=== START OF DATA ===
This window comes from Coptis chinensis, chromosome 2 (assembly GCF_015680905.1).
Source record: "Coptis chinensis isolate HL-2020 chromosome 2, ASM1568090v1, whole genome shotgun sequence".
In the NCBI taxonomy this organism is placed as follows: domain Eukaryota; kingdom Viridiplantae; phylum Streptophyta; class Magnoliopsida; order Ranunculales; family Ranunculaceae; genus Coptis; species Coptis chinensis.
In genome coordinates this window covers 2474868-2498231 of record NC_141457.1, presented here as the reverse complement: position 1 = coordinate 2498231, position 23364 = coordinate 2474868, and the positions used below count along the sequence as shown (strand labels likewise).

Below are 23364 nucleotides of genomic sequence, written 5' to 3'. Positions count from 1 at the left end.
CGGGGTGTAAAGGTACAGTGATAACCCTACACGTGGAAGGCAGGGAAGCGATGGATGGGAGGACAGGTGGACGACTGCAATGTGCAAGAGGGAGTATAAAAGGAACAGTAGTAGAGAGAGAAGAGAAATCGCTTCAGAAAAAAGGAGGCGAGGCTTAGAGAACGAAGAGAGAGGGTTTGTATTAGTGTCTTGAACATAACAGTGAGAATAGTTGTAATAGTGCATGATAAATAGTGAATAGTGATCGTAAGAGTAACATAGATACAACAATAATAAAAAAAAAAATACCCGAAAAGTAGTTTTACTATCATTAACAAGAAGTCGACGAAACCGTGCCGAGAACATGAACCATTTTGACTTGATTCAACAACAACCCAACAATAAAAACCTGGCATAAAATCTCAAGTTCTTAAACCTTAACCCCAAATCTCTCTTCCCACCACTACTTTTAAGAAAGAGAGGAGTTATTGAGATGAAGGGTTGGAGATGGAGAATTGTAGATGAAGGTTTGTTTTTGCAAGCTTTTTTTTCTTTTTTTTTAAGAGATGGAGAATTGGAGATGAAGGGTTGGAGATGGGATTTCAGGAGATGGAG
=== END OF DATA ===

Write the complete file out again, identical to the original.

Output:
This window comes from Coptis chinensis, chromosome 2 (assembly GCF_015680905.1).
Source record: "Coptis chinensis isolate HL-2020 chromosome 2, ASM1568090v1, whole genome shotgun sequence".
In the NCBI taxonomy this organism is placed as follows: domain Eukaryota; kingdom Viridiplantae; phylum Streptophyta; class Magnoliopsida; order Ranunculales; family Ranunculaceae; genus Coptis; species Coptis chinensis.
In genome coordinates this window covers 2474868-2498231 of record NC_141457.1, presented here as the reverse complement: position 1 = coordinate 2498231, position 23364 = coordinate 2474868, and the positions used below count along the sequence as shown (strand labels likewise).

Below are 23364 nucleotides of genomic sequence, written 5' to 3'. Positions count from 1 at the left end.
CGGGGTGTAAAGGTACAGTGATAACCCTACACGTGGAAGGCAGGGAAGCGATGGATGGGAGGACAGGTGGACGACTGCAATGTGCAAGAGGGAGTATAAAAGGAACAGTAGTAGAGAGAGAAGAGAAATCGCTTCAGAAAAAAGGAGGCGAGGCTTAGAGAACGAAGAGAGAGGGTTTGTATTAGTGTCTTGAACATAACAGTGAGAATAGTTGTAATAGTGCATGATAAATAGTGAATAGTGATCGTAAGAGTAACATAGATACAACAATAATAAAAAAAAAAATACCCGAAAAGTAGTTTTACTATCATTAACAAGAAGTCGACGAAACCGTGCCGAGAACATGAACCATTTTGACTTGATTCAACAACAACCCAACAATAAAAACCTGGCATAAAATCTCAAGTTCTTAAACCTTAACCCCAAATCTCTCTTCCCACCACTACTTTTAAGAAAGAGAGGAGTTATTGAGATGAAGGGTTGGAGATGGAGAATTGTAGATGAAGGTTTGTTTTTGCAAGCTTTTTTTTCTTTTTTTTTAAGAGATGGAGAATTGGAGATGAAGGGTTGGAGATGGGATTTCAGGAGATGGAG